I recently answered a question that did not include a main method or any tests. The code provided was a just a handful of methods. Without any obvious way to drive the code, I had to guess at how each method would be used and how it should operate.

In my particular case, the question centered around porting code from one language to another, and the original implementation included documentation and tests for each method. However, these tests were not trivially runnable as I would have needed to rewrite them in the new language.

Should we expect people asking for review to provide a way to run the code, just as we expect a description of what the code does? Should the way to exercise the code be provided in the same language as the code under review?

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    \$\begingroup\$ I'm quite sure this meta question is a duplicate, anyone who finds the question it is a duplicate of gets a donut. Short answer then was, IIRC: No, code is not required to show how it should be run, but it is recommended to provide main method, test cases, or general instructions whenever possible. \$\endgroup\$ Commented Dec 1, 2015 at 14:51
  • \$\begingroup\$ @SimonForsberg donuts indeed! I looked, I swear! ^_^ \$\endgroup\$
    – Shepmaster
    Commented Dec 1, 2015 at 14:51
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    \$\begingroup\$ It's okay, duplicates are fine on meta. It will help further askers to find the answer. \$\endgroup\$ Commented Dec 1, 2015 at 14:53
  • \$\begingroup\$ @SimonForsberg I request my donuts. I like them with white chocolate glaze, please :) \$\endgroup\$
    – Vogel612
    Commented Dec 1, 2015 at 14:58
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    \$\begingroup\$ @Vogel612 that question body seems to be more about code being within the question itself though. I think there might be other meta questions as well. \$\endgroup\$ Commented Dec 1, 2015 at 15:03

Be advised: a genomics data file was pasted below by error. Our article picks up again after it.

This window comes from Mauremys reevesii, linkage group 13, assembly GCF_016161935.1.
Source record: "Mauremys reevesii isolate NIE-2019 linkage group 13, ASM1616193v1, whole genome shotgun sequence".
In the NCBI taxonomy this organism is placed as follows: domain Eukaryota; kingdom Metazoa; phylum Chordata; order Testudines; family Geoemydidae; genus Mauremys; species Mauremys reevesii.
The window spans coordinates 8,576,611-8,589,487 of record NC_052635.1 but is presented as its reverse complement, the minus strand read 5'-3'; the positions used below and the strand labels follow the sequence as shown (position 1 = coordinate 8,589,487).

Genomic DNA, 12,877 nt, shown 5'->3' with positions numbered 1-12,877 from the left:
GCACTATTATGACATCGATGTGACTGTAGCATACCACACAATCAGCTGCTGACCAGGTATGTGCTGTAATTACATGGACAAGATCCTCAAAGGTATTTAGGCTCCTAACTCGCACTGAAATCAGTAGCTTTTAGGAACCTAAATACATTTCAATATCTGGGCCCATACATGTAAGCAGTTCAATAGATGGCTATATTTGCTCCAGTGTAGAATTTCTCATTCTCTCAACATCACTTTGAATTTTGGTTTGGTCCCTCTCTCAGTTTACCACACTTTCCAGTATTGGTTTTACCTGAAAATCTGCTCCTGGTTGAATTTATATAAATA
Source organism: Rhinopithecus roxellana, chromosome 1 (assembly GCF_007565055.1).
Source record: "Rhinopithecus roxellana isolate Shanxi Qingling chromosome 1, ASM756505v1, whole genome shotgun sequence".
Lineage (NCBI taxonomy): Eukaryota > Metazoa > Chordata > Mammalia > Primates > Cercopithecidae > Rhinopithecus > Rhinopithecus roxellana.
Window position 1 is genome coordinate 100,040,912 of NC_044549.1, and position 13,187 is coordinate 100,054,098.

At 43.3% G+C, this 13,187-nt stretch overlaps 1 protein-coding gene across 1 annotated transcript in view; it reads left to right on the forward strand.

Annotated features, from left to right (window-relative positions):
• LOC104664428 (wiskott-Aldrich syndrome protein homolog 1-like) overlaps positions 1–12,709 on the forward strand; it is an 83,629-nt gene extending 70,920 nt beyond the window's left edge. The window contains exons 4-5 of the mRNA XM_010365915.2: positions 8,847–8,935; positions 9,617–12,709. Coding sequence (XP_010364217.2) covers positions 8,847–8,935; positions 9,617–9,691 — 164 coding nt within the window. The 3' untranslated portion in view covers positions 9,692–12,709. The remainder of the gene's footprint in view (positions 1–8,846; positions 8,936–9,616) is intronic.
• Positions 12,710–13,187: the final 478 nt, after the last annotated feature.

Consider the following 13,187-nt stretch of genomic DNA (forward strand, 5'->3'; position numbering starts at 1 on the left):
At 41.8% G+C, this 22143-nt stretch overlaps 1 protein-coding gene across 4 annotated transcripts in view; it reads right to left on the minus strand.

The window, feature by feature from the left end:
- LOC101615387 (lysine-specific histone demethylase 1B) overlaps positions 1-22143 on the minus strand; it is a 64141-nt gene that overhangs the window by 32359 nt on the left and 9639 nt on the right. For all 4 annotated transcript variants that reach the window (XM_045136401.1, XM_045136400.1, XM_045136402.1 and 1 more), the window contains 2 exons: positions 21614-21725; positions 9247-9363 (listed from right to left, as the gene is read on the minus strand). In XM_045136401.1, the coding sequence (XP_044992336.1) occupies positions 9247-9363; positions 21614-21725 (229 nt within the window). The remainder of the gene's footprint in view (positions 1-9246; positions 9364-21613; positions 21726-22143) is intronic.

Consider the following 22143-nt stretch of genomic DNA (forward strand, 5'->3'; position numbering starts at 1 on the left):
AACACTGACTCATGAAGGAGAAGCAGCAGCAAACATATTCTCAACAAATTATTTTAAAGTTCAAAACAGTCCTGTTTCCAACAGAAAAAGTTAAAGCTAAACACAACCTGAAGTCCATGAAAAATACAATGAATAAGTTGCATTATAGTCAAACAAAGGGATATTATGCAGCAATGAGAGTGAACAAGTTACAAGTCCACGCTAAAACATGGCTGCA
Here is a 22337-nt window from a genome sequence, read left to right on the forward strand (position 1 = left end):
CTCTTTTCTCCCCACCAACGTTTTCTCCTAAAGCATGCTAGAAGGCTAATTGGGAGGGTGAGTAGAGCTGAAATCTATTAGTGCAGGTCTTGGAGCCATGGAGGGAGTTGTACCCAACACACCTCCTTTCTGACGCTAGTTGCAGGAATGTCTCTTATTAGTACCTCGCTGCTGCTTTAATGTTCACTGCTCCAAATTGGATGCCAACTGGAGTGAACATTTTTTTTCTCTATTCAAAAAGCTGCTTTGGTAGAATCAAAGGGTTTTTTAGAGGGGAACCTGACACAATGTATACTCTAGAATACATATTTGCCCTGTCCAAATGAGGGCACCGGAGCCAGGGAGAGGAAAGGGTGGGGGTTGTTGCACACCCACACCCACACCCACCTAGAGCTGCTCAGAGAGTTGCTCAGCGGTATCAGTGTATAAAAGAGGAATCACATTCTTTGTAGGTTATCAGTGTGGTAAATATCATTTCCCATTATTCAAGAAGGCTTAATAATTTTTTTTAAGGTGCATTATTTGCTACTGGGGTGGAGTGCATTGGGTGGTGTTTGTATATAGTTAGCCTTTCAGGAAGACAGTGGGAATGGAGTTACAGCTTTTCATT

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    \$\begingroup\$ @SimonForsberg I looked through all the 'is:question run' and 'is:question main' results, and didn't find any that asked if a main was needed. I did see 'what is too short', 'what is too long', 'is this code ok', type questions, I don't think we've had this question before. (Still could be wrong tho) The closest I could get is this: meta.codereview.stackexchange.com/questions/466/… \$\endgroup\$
    – Peilonrayz Mod
    Commented Dec 1, 2015 at 15:29
  • \$\begingroup\$ @SimonForsberg I think the fundamental "problem" asked about is the same... \$\endgroup\$
    – Vogel612
    Commented Dec 1, 2015 at 16:03

1 Answer 1


Should we expect people asking for review to provide a way to run the code?

We can't do that. Otherwise people posting parts of a larger project would have to turn their code into some kind of MCVE and that would defeat the whole purpose of a peer review ("Yeah you're right about X, but my actual real code does Y" is infuriating, and that's why we ask for your actual, real code and not a MCVE/boiled-down/"simplified version" of the code to be reviewed).

We ask that the code works to the best of OP's knowledge, partly so that we have grounds for considering "where's my bug?" questions as off-topic; that doesn't mean the code in the post has to be compilable and executable out of the question box.

In the case of that specific question, it would have been nice if the OP included the "translated" tests, but they decided that they only wanted the implementation to be peer reviewed - as far as reviewers are concerned, there are no tests.

Of course, not including the tests is making it harder for reviewers to post a rigorous/thorough review: it's up to you to decide whether such a question deserves your upvote or not. But no, not including a way to run or test OP's code does not make the question off-topic.

Should the way to exercise the code be provided in the same language as the code under review?

That's pretty specific to "translation review" questions, and my answer would be that ideally, yes - when a way to exercise the code is provided, it's better for it to be in the same language as the code under review (i.e. in the language the question is tagged with), and then the test code becomes code under review as well.

Remember that some of the best CR answers don't even include code; improving OP's logic and including the refactored code in your answer is very very nice and appreciated, but when the question makes it hard for you to do that without breaking anything or making wild assumptions, it's perfectly fine to just point out what the issues are, rather than going over and above, and actively improve OP's code.


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